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Observations from the Edge
Robert T. Nanninga
North County Times
October 25, 1999
Last week was a good one for North County residents concerned about protecting the environment. Proving that you can fight city hall and win, Citizens for the Preservation of Parks and Beaches successfully appealed a Oceanside council decision to the California Coastal Commission, preventing the paving of 8 acres of harbor beach. What this means to the Pfleger Institute is unclear. What is clear however is that things are finally beginning to change.
Attending the Coastal Commission meeting, proponents of paving did their very best to sway commissioners with anthropocentric reasonings of why excess sand was a waste of space and a financial burden on tourism oriented businesses. Joining organizations such as United Anglers, Seaside Charters, and the American Sport Fishermen Association, Mayor Dick Lyon, and Councilmember Carol McCauley tried in vain to convince the commission that parking lots and boat ramps are good for the environment. Ms. McCauley went on record to say that if the sand was paved over no one would miss it. My response to that was- "Tell that to the residents of Encinitas and Solana Beach."
In Carlsbad the very vocal and energized Citizens for the Preservation of Olde Carlsbad convinced their City Council to grant trees in that city's Northwest quadrant a stay of execution until policies regarding tree cutting and removal, street widening, and Future Improvement Agreements that force homeowners to pay for unwanted sidewalk, curbs, and gutters, are reviewed and revised.
Trying to keep control of their vision, Carlsbad Council members agreed to appoint a commission to oversee the process. My response to Mayor Lewis was a pro-pavement cheerleading squad would be redundant, considering that this was the role Council members have chosen for themselves. After assuring residents "We love nature. We love trees" Ramona Finnila, once again doing her imperial best, restated her usual mantra that those opposed to council imposed "improvements" only needed to be educated to the wisdom of destroying community character.
In Encinitas, residents effectively shut down freshman Councilmember Christy Guerin's attempt to rip that city's library from downtown. The majority of Encinitas wants the library to be rebuilt at it's current site, something Ms. Guerin refuses to acknowledge. Doing what she does best, Mayor Sheila Cameron made the motion for city staff to prepare a cost analysis matrix to compare the feasibility of proposed library sites. Environmentally speaking the best place for the Encinitas municipal library is downtown, next to a regional mass transportation hub.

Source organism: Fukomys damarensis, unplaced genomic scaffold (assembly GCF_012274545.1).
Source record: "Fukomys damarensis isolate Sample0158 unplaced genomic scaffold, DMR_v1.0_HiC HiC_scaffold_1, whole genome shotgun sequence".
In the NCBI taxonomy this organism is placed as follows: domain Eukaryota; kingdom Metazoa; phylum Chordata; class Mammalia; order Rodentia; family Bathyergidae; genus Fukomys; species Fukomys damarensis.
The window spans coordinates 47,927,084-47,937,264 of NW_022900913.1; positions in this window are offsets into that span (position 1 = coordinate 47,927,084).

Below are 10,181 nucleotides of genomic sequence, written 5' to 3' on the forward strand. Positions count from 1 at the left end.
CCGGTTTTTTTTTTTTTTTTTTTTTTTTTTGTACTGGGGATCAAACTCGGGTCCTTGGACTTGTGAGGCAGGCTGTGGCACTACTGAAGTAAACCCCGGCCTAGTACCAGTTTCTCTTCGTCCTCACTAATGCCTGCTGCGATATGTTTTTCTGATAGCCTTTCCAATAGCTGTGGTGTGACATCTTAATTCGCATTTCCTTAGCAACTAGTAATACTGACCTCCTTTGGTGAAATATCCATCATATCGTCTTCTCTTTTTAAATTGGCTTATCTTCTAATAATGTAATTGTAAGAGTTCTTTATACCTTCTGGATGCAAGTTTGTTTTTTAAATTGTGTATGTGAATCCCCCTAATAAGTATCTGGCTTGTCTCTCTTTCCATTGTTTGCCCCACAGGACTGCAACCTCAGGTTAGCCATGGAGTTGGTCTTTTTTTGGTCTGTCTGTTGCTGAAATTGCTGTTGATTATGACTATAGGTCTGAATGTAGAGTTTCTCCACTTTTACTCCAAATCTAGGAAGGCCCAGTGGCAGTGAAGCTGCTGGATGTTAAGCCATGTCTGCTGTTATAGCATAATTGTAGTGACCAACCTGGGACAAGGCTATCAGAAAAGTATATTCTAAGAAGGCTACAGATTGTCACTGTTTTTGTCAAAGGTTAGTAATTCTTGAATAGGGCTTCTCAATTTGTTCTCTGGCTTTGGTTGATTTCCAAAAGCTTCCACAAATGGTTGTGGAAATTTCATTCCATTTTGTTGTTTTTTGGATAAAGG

And if that wasn't enough to pick up the spirits of the most jaded environmentalist, The Encinitas City Council, lead by Dennis Holz and Chuck DuVivier approved a plan for Quail Gardens Drive that includes a daylighted Cottonwood creek and a riparian corridor complete with native cottonwoods, willows and sycamores. As proposed by the Quail Botanical Gardens, the creek can easily be incorporated into expansion plans for the garden. This area is shaping up to be "Balboa Park north" finally setting Encinitas apart from other cities making up the North County sprawl.
Is this the beginning of a shift in consciousness? It appears so. Now that residents are finally taking control of the process by demanding that their elected officials be accountable to not only their needs, but the needs of the biotic community, it is safe to say that business as usual is not long for the world, and with continued pressure from concerned citizens the era of developers controlling North County politics will become nothing more than a bad memory.
In the words of Edward Abbey, "Democracy sounds like a good idea; we should try it some time."